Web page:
After aluminum, last week it was nickel’s turn to react to the US sanctions on Russian entities. Last week, nickel rose to four-year high during couple of sessions, but lost part of the gains in the subsequent sessions.
From $13,950 per tonne at the London Metal Exchange on April 17, nickel prices surged to four-year high of $16,690 per tonne on April 19. In the Multi Commodity Exchange prices gained almost 15 per cent to touch Rs 1,095.2 per kg.
Nickel counter was gripped by concerns about chances of Russian company Norilsk Nickel, the second largest nickel producer, coming under the US sanctions. On April 6, the US administration had imposed economic sanctions on 7 wealthy Russians, 12 companies controlled by them and 17 senior Russian government officials for allegedly meddling with the 2016 US elections. Americans were forbid from doing business with these entities.
Though Norilsk Nickel was not there in the list of companies facing US sanctions, last week concerns grew to a level that started affecting the market as the tension between the two countries have not been easing. Concerns grew that in the event of US sanctions, supply of nickel might get disrupted, said Kaynat Chainwala, research analyst (base metals), Angel Commodities Broking.
Nickel is an important metal used in the production of steel. The rising steel prices in China too added to the bullishness in nickel. The People’s Bank of China last week cut the reserve requirement ratio for commercial and foreign banks by 100 basis points. This announcement cheered the market as the increased liquidity was expected to boost infrastructure spending. Steel prices gained from this expectation of increased infrastructure spending.
With the spurt in prices last week, nickel has become the best performer among commodities since the beginning of the year. At the MCX, nickel has appreciated by around 36 per cent from the start of 2018.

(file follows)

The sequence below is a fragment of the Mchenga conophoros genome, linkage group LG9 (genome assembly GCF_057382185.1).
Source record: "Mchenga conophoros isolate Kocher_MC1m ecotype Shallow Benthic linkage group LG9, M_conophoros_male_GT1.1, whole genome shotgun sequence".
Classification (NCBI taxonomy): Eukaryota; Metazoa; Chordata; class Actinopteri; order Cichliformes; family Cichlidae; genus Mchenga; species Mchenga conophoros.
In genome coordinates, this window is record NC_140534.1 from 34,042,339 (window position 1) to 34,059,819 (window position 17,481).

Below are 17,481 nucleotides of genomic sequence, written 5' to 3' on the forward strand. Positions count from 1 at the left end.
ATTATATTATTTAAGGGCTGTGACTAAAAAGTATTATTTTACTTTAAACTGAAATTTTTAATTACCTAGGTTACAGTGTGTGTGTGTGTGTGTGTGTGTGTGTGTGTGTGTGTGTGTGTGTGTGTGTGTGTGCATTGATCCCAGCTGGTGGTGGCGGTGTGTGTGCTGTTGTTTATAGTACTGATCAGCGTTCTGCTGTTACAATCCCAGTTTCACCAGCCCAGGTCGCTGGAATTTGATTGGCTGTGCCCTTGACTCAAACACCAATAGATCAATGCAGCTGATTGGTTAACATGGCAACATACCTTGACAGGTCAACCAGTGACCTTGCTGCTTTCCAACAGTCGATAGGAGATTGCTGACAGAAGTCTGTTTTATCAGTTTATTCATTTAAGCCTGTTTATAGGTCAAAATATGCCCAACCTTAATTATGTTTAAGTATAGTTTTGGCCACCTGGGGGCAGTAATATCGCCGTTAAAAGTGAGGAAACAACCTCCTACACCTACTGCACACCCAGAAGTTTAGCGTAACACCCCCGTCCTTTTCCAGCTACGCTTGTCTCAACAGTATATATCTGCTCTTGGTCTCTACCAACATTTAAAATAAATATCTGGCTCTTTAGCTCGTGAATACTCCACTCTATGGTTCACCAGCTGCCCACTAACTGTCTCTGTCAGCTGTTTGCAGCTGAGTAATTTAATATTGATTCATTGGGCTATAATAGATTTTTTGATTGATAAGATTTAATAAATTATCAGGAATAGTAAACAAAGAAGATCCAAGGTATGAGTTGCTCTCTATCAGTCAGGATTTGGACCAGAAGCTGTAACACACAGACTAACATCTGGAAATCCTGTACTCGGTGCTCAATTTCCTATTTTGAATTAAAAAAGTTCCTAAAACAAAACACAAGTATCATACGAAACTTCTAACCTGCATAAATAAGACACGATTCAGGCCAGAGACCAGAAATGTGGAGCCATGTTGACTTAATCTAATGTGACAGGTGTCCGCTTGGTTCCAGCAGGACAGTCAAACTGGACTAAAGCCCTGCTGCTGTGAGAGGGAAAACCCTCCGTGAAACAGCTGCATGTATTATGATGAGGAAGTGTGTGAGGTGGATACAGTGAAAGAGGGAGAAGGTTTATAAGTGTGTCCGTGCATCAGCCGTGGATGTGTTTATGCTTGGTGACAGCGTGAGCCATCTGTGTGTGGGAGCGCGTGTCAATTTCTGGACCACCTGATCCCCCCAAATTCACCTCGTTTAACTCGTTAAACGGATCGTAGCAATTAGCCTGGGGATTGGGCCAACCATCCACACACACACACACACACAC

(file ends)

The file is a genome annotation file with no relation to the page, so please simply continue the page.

The demand for metal from the electric vehicle segment has been quite strong in recent times. Nickel and cobalt are important components in electric-vehicle batteries, smartphones and lithium-ion batteries. Further, alloys of nickel and cobalt are used in aviation and in industrial gas turbines as well.
However, after the surge last week nickel could not sustain the gains. In the subsequent days, the metal relinquished part of the gains, but was trading at $14,765 per tonne on the LME, still higher than the levels before the rally.
“Nickel was moving up on concerns about possible sanctions. But the US administration did not impose any sanctions on the company last week and hence the metal gave up part of the gains. But that has not been the case of Aluminum,” said Chainwala.
Aluminum had started moving up in the second week of April as the leading Russian aluminum manufacturer Rusal had indeed come under sanctions. Aluminum prices, which were trading at $1,991 per tonne on April 4, had gone up to $2,277 per tonne by April 12 on the LME, making a gain close to 15 per cent. In the MCX, aluminum had touched an all-time high of Rs 149.2 per kg in the second week of April.
Last week, aluminum continued its momentum as the tensions between the US and Russia were not seen easing. Aluminum further moved up to $2,485 per tonne on the LME and Rs 165.65 per kg on the MCX. Usually, base metal prices move as a group. But in the past two weeks, the gains were specific to aluminum and nickel. While zinc and lead were marginally down, copper was marginally up.
“Going ahead, nickel may not be able to gain further as Norilsk has not come under sanctions. Aluminum prices may remain firm if the situation does not ease,” said Chainwala.